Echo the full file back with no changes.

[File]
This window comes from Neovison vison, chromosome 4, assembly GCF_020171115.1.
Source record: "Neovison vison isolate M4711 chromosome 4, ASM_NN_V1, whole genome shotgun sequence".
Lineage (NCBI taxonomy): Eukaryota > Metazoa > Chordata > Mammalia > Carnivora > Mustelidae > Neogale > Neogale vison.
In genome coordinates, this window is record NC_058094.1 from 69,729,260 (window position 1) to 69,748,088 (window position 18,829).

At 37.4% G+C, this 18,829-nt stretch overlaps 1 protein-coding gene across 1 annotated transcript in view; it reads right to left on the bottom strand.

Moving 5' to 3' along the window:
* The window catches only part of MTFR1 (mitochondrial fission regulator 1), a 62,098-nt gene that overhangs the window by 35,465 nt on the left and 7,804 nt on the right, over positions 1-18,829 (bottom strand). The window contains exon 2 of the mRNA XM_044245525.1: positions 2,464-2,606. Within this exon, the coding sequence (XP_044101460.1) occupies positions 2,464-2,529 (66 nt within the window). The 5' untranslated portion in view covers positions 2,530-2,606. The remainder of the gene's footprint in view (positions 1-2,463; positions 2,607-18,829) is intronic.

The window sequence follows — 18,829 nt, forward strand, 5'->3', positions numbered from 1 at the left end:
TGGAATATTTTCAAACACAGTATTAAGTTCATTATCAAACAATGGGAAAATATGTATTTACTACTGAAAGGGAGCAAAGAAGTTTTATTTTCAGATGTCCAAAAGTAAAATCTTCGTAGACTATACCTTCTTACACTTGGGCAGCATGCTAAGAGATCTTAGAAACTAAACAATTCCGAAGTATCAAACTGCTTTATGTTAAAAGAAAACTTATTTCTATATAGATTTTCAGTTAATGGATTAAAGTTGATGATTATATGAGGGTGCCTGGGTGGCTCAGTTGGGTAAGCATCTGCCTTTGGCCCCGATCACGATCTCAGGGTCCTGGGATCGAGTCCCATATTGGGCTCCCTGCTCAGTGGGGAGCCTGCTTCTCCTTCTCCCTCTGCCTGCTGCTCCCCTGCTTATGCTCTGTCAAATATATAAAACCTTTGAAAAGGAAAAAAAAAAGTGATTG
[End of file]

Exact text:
This window comes from Neovison vison, chromosome 4, assembly GCF_020171115.1.
Source record: "Neovison vison isolate M4711 chromosome 4, ASM_NN_V1, whole genome shotgun sequence".
Lineage (NCBI taxonomy): Eukaryota > Metazoa > Chordata > Mammalia > Carnivora > Mustelidae > Neogale > Neogale vison.
In genome coordinates, this window is record NC_058094.1 from 69,729,260 (window position 1) to 69,748,088 (window position 18,829).

At 37.4% G+C, this 18,829-nt stretch overlaps 1 protein-coding gene across 1 annotated transcript in view; it reads right to left on the bottom strand.

Moving 5' to 3' along the window:
* The window catches only part of MTFR1 (mitochondrial fission regulator 1), a 62,098-nt gene that overhangs the window by 35,465 nt on the left and 7,804 nt on the right, over positions 1-18,829 (bottom strand). The window contains exon 2 of the mRNA XM_044245525.1: positions 2,464-2,606. Within this exon, the coding sequence (XP_044101460.1) occupies positions 2,464-2,529 (66 nt within the window). The 5' untranslated portion in view covers positions 2,530-2,606. The remainder of the gene's footprint in view (positions 1-2,463; positions 2,607-18,829) is intronic.

The window sequence follows — 18,829 nt, forward strand, 5'->3', positions numbered from 1 at the left end:
TGGAATATTTTCAAACACAGTATTAAGTTCATTATCAAACAATGGGAAAATATGTATTTACTACTGAAAGGGAGCAAAGAAGTTTTATTTTCAGATGTCCAAAAGTAAAATCTTCGTAGACTATACCTTCTTACACTTGGGCAGCATGCTAAGAGATCTTAGAAACTAAACAATTCCGAAGTATCAAACTGCTTTATGTTAAAAGAAAACTTATTTCTATATAGATTTTCAGTTAATGGATTAAAGTTGATGATTATATGAGGGTGCCTGGGTGGCTCAGTTGGGTAAGCATCTGCCTTTGGCCCCGATCACGATCTCAGGGTCCTGGGATCGAGTCCCATATTGGGCTCCCTGCTCAGTGGGGAGCCTGCTTCTCCTTCTCCCTCTGCCTGCTGCTCCCCTGCTTATGCTCTGTCAAATATATAAAACCTTTGAAAAGGAAAAAAAAAAGTGATTG